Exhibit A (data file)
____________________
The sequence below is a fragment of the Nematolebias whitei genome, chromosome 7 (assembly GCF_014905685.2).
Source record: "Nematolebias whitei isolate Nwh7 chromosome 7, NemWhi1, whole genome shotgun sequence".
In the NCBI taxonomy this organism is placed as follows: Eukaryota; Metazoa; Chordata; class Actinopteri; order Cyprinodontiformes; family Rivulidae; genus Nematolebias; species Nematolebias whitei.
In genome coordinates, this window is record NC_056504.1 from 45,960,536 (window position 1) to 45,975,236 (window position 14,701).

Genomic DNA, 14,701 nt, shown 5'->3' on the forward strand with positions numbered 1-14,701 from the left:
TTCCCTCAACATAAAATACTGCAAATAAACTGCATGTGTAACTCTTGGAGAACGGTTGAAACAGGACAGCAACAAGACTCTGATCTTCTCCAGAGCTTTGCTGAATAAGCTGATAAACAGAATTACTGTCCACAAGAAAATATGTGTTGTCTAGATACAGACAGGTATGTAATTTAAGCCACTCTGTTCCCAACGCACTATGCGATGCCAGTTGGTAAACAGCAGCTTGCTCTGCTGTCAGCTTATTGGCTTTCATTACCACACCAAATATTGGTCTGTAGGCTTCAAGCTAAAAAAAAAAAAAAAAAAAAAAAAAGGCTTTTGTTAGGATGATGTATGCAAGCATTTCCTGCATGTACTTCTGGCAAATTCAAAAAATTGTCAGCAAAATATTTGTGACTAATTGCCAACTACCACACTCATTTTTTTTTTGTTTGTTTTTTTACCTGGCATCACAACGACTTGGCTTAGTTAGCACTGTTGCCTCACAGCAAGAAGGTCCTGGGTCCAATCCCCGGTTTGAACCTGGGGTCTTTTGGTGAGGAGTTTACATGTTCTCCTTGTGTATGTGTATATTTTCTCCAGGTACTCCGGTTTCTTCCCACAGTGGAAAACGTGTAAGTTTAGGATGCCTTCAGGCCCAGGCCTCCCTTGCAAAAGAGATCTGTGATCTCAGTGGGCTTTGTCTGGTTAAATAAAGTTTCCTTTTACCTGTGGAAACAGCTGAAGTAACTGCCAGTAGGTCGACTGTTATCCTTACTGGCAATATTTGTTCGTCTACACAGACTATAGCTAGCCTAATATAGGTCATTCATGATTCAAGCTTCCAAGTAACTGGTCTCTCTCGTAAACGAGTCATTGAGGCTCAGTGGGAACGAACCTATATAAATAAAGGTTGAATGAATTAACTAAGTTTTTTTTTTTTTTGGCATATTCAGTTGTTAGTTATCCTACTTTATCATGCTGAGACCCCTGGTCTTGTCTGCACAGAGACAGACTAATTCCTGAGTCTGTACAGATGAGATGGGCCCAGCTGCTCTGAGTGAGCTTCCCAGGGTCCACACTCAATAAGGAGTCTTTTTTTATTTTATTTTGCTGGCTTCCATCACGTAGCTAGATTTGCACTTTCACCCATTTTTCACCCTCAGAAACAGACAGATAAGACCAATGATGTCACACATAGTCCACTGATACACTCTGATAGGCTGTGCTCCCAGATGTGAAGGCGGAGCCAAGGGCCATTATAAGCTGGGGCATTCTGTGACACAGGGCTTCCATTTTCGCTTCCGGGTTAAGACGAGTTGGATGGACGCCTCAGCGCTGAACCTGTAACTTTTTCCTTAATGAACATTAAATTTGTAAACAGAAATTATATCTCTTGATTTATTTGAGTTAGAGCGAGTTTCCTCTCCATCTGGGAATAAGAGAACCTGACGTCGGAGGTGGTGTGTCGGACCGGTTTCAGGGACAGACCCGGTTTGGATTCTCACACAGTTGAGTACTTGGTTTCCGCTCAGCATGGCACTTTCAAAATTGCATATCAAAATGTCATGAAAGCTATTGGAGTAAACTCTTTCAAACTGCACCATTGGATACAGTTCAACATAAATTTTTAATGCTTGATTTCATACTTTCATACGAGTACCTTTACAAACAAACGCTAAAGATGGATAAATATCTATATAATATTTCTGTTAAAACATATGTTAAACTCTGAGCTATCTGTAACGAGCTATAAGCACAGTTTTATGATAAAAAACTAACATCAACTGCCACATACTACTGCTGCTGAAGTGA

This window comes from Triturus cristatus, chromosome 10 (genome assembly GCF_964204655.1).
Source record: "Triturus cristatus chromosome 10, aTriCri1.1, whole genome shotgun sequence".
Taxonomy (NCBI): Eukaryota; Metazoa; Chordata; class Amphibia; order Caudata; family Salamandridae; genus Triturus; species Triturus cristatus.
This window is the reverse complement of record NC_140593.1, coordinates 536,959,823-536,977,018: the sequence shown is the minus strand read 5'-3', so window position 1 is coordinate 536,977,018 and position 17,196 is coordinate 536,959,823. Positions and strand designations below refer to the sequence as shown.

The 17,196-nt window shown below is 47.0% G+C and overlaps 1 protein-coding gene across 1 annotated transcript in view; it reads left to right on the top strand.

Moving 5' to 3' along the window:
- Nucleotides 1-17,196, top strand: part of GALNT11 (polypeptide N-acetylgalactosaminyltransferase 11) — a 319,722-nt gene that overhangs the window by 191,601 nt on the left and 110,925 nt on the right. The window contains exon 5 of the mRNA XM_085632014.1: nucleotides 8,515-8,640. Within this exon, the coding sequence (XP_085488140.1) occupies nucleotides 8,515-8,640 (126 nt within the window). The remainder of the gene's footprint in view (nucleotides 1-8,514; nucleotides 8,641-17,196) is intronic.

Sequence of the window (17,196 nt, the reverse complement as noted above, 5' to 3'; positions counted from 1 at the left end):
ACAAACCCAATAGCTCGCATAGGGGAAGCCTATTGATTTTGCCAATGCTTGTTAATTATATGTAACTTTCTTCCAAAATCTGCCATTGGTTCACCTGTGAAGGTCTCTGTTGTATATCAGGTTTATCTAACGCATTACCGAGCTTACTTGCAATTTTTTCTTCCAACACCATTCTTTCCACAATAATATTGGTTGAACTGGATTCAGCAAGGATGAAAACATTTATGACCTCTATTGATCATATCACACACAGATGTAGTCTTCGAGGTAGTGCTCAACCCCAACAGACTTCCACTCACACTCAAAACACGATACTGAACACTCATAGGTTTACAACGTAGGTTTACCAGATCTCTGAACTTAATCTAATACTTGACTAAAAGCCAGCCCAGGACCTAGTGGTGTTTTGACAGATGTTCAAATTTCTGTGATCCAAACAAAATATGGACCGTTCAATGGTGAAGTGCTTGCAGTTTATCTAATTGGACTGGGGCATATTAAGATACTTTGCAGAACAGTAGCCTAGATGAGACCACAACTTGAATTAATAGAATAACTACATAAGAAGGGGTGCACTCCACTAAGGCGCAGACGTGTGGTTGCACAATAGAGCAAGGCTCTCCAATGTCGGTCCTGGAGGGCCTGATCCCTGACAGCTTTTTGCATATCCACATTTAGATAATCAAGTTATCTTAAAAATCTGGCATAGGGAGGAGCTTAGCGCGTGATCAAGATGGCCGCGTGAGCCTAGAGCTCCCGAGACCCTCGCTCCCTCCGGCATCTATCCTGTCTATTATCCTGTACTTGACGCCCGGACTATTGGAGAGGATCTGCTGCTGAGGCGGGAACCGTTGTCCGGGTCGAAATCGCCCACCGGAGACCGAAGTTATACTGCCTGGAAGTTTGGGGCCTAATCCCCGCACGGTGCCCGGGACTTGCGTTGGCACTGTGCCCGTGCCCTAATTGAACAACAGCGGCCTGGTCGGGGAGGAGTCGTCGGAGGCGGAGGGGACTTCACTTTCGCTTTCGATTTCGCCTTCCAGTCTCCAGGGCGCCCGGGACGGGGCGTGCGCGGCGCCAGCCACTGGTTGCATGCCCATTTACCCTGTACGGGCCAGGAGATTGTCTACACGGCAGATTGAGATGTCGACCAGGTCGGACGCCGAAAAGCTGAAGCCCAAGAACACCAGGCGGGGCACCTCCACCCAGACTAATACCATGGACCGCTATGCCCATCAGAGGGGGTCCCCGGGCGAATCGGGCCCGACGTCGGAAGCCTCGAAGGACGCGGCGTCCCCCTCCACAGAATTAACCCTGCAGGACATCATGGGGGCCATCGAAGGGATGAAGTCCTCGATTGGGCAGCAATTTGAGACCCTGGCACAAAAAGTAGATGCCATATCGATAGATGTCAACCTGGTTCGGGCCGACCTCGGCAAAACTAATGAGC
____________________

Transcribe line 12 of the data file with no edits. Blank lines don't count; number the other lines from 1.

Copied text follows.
Moving 5' to 3' along the window: